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Rules and Regulations Implementing the Telephone Consumer Protection Act of 1991; et al.

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Federal Communications Commission.


Petitions for Rulemaking, denial and dismissal; declaratory ruling; time-limited waivers; exemptions.


The Commission affirms and further clarifies the requirements of the Telephone Consumer Protection Act (TCPA), focusing on consumers' rights to stop unwanted robocalls, including both voice calls and text messages. The Commission acted in an Omnibus Declaratory Ruling and Order (Omnibus Order) in response to 21 petitions for rulemaking, clarification, or other action regarding the TCPA or the Commission's rules and orders. In addition to denying one petition for rulemaking and dismissing another petition for rulemaking, the Omnibus Order took a number of actions, including clarifying when certain conduct violates the TCPA and providing guidance intended to assist callers in avoiding violations and consequent litigation.


The Omnibus Order was issued on July 10, 2015.


The full text of the Omnibus Order is available at​document/​tcpa-omnibus-declaratory-ruling-and-order.

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Kristi Lemoine, Consumer Policy Division, Consumer and Governmental Affairs Bureau, Federal Communications Commission, 445 12th Street SW., Washington, DC 20554. (202) 418-2467.

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1. The Omnibus Order denied one petition for rulemaking and dismisses another petition for rulemaking as both requests were subsumed in the declaratory ruling portion of that document. The Omnibus Order also addressed a number of requests for clarification or other relief.

2. Petitions for Rulemaking. The Professional Association for Customer Engagement (PACE) filed a Petition for Expedited Declaratory Ruling and/or Expedited Rulemaking, and ACA International filed a Petition for Rulemaking. PACE's petition was addressed on its merits as a Petition for Declaratory Ruling and its Petition for Expedited Rulemaking was therefore dismissed. In the Omnibus Order the Commission provided clarification regarding the issues raised by ACA and therefore its petition was denied.

3. Requests for Clarification or Other Action. The Omnibus Order also addressed separate requests for clarification or other action regarding the TCPA or the Commission's rules and orders implementing the TCPA. The full text of the Omnibus Order is available at​document/​tcpa-omnibus-declaratory-ruling-and-order.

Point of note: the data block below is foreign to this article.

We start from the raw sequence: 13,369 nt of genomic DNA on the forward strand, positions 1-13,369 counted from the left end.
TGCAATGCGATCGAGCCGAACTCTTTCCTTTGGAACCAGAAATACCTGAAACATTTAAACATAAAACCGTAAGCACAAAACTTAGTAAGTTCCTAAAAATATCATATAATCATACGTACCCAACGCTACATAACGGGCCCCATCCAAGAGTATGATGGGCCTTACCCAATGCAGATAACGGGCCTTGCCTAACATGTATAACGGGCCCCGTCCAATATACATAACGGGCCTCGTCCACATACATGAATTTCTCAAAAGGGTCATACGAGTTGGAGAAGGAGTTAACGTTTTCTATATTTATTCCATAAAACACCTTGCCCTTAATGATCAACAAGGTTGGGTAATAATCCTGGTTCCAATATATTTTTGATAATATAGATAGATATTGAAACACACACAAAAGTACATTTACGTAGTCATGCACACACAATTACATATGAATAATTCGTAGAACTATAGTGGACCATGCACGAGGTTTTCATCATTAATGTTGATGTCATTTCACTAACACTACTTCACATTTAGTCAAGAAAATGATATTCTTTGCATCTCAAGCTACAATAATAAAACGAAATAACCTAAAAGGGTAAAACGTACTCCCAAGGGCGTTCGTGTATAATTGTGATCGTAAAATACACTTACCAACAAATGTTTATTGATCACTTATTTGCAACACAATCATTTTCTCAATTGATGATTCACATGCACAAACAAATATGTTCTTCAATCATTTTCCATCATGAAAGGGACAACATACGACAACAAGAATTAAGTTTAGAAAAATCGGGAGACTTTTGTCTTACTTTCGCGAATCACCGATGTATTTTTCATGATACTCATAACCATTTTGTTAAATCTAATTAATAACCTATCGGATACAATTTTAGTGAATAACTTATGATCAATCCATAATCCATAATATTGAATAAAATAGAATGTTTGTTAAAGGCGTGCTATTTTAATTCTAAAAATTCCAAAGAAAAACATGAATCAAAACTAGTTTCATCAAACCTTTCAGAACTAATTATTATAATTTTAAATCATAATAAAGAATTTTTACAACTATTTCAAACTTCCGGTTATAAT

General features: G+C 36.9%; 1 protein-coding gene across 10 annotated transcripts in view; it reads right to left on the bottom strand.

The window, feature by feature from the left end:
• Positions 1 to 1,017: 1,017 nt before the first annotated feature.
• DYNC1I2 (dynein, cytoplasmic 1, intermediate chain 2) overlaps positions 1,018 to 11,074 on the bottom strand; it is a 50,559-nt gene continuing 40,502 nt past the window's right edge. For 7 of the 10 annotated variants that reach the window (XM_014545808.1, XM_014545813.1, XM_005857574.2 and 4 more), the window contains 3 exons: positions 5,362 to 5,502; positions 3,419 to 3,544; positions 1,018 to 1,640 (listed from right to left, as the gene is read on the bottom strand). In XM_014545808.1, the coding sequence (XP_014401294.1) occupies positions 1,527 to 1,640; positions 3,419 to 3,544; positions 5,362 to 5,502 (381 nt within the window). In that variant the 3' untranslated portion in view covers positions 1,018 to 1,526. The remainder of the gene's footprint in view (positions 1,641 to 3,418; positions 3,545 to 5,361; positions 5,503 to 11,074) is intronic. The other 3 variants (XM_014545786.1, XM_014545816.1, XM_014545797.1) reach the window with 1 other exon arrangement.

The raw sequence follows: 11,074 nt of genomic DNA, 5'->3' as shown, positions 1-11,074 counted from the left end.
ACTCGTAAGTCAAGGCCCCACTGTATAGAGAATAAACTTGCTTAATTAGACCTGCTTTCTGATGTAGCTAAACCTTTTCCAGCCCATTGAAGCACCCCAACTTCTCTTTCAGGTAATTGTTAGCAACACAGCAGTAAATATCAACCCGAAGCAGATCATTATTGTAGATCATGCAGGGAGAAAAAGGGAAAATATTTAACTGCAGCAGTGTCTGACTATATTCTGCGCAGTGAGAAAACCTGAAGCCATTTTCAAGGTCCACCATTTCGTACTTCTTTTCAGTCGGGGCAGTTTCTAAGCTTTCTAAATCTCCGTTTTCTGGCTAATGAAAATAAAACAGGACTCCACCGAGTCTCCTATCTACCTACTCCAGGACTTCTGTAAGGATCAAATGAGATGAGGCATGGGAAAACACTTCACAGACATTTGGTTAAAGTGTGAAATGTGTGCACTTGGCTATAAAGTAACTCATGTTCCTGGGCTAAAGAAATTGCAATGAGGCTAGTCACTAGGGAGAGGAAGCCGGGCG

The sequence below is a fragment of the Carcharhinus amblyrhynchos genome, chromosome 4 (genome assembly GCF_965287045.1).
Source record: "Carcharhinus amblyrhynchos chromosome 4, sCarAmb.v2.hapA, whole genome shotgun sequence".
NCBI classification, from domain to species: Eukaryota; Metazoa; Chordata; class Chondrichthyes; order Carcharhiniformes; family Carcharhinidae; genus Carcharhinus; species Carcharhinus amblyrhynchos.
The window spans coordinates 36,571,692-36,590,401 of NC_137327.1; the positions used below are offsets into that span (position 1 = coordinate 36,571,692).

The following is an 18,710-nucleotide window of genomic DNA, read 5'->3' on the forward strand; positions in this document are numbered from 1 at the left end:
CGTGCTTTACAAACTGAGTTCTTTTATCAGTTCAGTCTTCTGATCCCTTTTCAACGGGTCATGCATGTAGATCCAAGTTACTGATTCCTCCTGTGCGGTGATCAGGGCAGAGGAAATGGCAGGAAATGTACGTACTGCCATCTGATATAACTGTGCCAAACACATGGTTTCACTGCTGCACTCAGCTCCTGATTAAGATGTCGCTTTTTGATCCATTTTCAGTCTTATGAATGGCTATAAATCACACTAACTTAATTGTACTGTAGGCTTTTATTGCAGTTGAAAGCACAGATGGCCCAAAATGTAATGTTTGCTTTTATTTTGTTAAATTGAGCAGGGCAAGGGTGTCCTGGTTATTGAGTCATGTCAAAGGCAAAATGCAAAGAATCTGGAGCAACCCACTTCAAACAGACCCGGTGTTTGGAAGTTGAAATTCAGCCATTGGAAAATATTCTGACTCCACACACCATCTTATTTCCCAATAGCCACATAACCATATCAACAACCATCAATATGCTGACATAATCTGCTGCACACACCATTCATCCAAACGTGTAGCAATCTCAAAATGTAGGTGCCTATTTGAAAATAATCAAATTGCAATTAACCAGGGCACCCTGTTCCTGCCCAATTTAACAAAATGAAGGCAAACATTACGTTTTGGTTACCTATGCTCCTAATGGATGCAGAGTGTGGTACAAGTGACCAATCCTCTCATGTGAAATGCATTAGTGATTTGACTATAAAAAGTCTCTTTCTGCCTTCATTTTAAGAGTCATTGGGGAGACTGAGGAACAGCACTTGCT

4. The Commission strengthened the core protections of the TCPA by confirming that:

○ Callers cannot avoid obtaining consumer consent for a robocall simply because they are not “currently” or “presently” dialing random or sequential phone numbers;

○ Simply being on an acquaintance's phone contact list does not amount to consent to receive robocalls from third-party applications downloaded by the acquaintance;

○ Callers are liable for robocalls to reassigned wireless numbers when the current subscriber to or customary user of the number has not consented, subject to a limited, one-call exception for cases in which the caller does not have actual or constructive knowledge of the reassignment;

○ Internet-to-phone text messages require consumer consent; and

○ Text messages are “calls” subject to the TCPA, as previously determined by the Commission.

○ The Commission also empowered consumers to stop unwanted calls by confirming that:

○ Consumers may revoke consent at any time and through any reasonable means; and

○ Nothing in the Communications Act or the Commission's implementing rules prohibits carriers or Voice over Internet Protocol providers from implementing consumer-initiated call-blocking technology that can help consumers stop unwanted robocalls.

5. Finally, the Commission recognized the legitimate interests of callers by:

○ Clarifying that application providers that play a minimal role in sending text messages are not per se liable for unwanted robocalls;Start Printed Page 61130

○ Clarifying that when collect-call services provide consumers with valuable call set-up information, those providers are not liable for making unwanted robocalls;

○ Clarifying that “on demand” text messages sent in response to a consumer request are not subject to TCPA liability;

○ Waiving the Commission's 2012 “prior express written consent” rule for certain parties for a limited period of time to allow them to obtain updated consent;

○ Exempting certain free, pro-consumer financial- and healthcare-related messages from the consumer-consent requirement, subject to strict conditions and limitations to protect consumer privacy; and

○ Providing and reiterating guidance regarding the TCPA and the Commission's rules, empowering callers to mitigate litigation through compliance and dispose of litigation quickly where they have complied.

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Federal Communications Commission.

Marlene H. Dortch,


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[FR Doc. 2015-25682 Filed 10-8-15; 8:45 am]